Navy Shipbuilding:

Opportunities Exist to Improve Practices Affecting Quality

GAO-14-122: Published: Nov 19, 2013. Publicly Released: Nov 19, 2013.

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Michele Mackin
(202) 512-4309
mackinm@gao.gov

 

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What GAO Found

The Navy has experienced significant quality problems with several ship classes over the past several years. It has focused on reducing the number of serious deficiencies at the time of delivery, and GAO's analysis shows that the number of deficiencies--particularly "starred" deficiencies designated as the most serious for operational or safety reasons--has generally dropped. Nonetheless, the Navy continues to accept ships with large numbers of open deficiencies. Accepting ships with large numbers of uncorrected deficiencies is a standard practice and GAO found that there are varying interpretations of Navy policy with regard to when the defects should be resolved. In 2009, the Navy organization that oversees ship construction launched the Back to Basics initiative to improve Navy oversight of ship construction. However, a key output of the initiative promoting consistent and adequate quality requirements in Navy contracts has yet to be implemented.

Although the environment in which leading commercial ship buyers and builders operate differs in many ways from the Navy's, some commercial practices aimed at helping to ensure that ships are delivered with a minimum number of deficiencies may be informative for the Navy. Throughout the course of commercial shipbuilding projects, significant numbers of quality defects and instances of non-conforming work are identified. However, leading commercial ship buyers and shipbuilders make great efforts to ensure that these issues are resolved prior to delivery. Further, commercial ship buyers establish clear lines of accountability and hold their personnel responsible for ensuring the shipbuilder delivers a quality vessel. While commercial ship buyers focus on regularly witnessing in-process work through roaming patrols and impromptu inspections, Navy processes at the shipyards place less emphasis on in-process work. Moreover, leading commercial shipbuilders have strong quality management processes that track quality problems to the worker or supervisor level. Navy shipbuilding contractors have historically experienced difficulties in holding production workers and supervisors accountable for their work, but some of the shipyards reported they are making progress on increasing worker accountability.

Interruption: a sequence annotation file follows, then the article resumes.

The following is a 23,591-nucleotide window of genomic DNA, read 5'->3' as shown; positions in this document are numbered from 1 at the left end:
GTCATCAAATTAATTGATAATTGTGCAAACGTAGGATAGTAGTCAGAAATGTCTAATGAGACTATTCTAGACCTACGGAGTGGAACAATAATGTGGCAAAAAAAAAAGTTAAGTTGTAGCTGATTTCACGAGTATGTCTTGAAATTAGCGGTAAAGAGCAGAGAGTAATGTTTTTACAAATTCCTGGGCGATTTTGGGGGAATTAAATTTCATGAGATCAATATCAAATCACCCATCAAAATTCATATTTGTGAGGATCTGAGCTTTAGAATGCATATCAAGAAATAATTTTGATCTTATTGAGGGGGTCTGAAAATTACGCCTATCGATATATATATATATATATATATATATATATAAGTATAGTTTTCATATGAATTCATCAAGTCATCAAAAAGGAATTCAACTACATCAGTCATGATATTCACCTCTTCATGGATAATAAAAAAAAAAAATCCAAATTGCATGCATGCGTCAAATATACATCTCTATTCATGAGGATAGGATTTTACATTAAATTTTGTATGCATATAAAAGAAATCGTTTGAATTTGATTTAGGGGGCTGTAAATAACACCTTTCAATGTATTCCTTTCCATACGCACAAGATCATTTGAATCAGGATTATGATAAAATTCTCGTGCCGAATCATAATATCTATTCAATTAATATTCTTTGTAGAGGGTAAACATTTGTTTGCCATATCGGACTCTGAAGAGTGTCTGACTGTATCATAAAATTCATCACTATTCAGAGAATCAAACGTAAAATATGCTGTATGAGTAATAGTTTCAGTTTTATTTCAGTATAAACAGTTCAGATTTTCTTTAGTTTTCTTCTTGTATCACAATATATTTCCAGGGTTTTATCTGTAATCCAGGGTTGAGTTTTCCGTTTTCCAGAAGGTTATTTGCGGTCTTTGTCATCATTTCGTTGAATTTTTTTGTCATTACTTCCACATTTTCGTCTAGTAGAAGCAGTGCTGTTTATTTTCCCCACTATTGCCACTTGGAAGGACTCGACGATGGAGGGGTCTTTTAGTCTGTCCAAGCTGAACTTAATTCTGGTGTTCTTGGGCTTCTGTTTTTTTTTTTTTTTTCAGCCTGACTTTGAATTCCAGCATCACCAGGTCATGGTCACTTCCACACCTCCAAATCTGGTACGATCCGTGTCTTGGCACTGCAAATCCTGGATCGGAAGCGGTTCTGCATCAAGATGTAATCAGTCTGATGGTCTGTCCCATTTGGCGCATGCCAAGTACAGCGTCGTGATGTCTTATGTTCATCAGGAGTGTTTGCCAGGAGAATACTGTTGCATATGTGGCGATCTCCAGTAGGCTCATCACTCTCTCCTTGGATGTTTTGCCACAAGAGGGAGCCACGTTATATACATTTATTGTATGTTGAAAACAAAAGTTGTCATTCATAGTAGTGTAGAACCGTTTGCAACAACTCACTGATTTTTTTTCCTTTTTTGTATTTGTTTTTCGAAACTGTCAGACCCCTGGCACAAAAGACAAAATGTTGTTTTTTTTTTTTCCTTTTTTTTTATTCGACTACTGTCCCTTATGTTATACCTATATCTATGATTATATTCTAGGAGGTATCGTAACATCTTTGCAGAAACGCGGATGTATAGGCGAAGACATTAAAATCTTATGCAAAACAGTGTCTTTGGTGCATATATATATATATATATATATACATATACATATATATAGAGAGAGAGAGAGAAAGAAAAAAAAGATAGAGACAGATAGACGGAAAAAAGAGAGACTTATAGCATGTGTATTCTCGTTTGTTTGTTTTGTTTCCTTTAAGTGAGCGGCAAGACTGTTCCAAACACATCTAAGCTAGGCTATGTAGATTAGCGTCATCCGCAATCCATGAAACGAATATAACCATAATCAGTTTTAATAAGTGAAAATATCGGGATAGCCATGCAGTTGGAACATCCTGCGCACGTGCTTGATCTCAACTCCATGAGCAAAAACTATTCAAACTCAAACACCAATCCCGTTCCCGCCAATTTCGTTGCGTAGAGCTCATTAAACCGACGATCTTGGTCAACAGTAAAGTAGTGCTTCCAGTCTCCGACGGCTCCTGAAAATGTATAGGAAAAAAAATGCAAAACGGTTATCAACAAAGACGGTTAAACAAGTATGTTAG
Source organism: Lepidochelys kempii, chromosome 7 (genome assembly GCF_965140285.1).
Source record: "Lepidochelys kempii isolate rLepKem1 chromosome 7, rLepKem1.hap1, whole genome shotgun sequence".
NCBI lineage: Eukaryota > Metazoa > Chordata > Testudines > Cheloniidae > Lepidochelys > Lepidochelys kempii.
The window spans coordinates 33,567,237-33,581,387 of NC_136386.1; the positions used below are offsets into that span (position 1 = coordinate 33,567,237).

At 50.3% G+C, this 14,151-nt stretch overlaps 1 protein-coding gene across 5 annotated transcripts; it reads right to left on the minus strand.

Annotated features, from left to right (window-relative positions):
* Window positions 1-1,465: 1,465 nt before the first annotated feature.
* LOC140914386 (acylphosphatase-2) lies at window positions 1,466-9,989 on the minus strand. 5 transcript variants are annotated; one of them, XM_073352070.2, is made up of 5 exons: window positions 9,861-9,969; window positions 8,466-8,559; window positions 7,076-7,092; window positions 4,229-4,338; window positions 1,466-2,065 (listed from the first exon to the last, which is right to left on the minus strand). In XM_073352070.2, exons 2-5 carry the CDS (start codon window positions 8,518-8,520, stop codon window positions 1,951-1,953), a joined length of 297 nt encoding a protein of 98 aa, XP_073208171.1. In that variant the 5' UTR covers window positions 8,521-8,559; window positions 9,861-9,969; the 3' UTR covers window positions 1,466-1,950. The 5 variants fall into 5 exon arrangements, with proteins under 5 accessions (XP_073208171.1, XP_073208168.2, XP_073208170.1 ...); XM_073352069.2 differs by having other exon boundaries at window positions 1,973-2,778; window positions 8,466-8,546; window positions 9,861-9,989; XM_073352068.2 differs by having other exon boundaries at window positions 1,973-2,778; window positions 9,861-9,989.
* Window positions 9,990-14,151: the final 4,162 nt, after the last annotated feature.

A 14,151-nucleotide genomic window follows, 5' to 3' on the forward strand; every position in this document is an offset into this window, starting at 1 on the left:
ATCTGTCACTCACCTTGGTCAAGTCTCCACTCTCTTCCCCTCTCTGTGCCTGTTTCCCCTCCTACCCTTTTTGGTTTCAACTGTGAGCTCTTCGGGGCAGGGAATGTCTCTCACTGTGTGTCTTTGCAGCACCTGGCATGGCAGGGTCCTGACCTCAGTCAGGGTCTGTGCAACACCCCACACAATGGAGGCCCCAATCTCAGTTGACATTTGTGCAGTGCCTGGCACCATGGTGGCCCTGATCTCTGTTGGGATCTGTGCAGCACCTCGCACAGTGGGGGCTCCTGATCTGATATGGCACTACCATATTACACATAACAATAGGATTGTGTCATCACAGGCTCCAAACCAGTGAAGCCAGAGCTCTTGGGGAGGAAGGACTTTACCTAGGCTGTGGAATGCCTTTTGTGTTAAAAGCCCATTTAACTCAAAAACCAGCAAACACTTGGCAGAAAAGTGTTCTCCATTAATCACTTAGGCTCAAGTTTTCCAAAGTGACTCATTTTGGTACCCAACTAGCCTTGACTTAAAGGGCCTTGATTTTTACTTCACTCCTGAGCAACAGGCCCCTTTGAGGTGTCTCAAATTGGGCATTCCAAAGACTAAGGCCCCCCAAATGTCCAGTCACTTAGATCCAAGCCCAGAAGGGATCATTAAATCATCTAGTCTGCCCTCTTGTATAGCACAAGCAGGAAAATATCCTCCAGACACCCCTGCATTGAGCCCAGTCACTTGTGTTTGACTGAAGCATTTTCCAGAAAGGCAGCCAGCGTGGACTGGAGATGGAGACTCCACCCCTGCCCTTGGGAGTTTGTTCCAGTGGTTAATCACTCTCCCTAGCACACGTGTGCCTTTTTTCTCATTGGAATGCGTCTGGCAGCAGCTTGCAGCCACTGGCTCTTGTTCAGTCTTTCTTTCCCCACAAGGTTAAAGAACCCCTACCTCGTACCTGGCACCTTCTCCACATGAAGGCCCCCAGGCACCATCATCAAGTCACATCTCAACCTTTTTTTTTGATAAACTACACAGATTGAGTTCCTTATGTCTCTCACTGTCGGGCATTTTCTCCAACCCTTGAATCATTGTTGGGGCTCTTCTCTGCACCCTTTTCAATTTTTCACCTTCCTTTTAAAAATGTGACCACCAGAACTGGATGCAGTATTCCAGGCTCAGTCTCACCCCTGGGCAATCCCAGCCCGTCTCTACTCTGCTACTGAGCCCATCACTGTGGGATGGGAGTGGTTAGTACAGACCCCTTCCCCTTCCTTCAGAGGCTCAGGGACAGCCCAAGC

Why GAO Did This Study

The Navy expects to spend about $15 billion per year to provide its fleet with the most advanced ships to support national defense and military strategies. Problems with recently delivered ships have focused attention on quality issues.

House Report No. 112-110, accompanying the Department of Defense Appropriations Bill, 2012, mandated that GAO review the Navy's quality assurance processes for new ship construction. This report discusses, among other issues, (1) quality problems in constructing recently delivered ships and Navy actions to improve quality and (2) key practices employed by leading commercial ship buyers and shipbuilders to ensure quality and how these compared with Navy practices.

GAO analyzed Navy data on ship quality from 2006 to May 2013 and spoke with Navy officials and shipbuilders. GAO also reviewed deficiency data for commercial ships and spoke with buyers and builders.

What GAO Recommends

To improve the construction quality of ships delivered to the Navy, GAO is recommending, among other things, that the Navy clarify policy on when deficiencies should be addressed, provide guidance on contract quality requirements, and assess applicability of certain commercial practices to Navy shipbuilding. DOD agreed with two recommendations and partially agreed with three, stating for example that current policy is adequate but that the Navy would monitor deficiency trends. GAO believes that the recommendations remain valid as discussed in the report.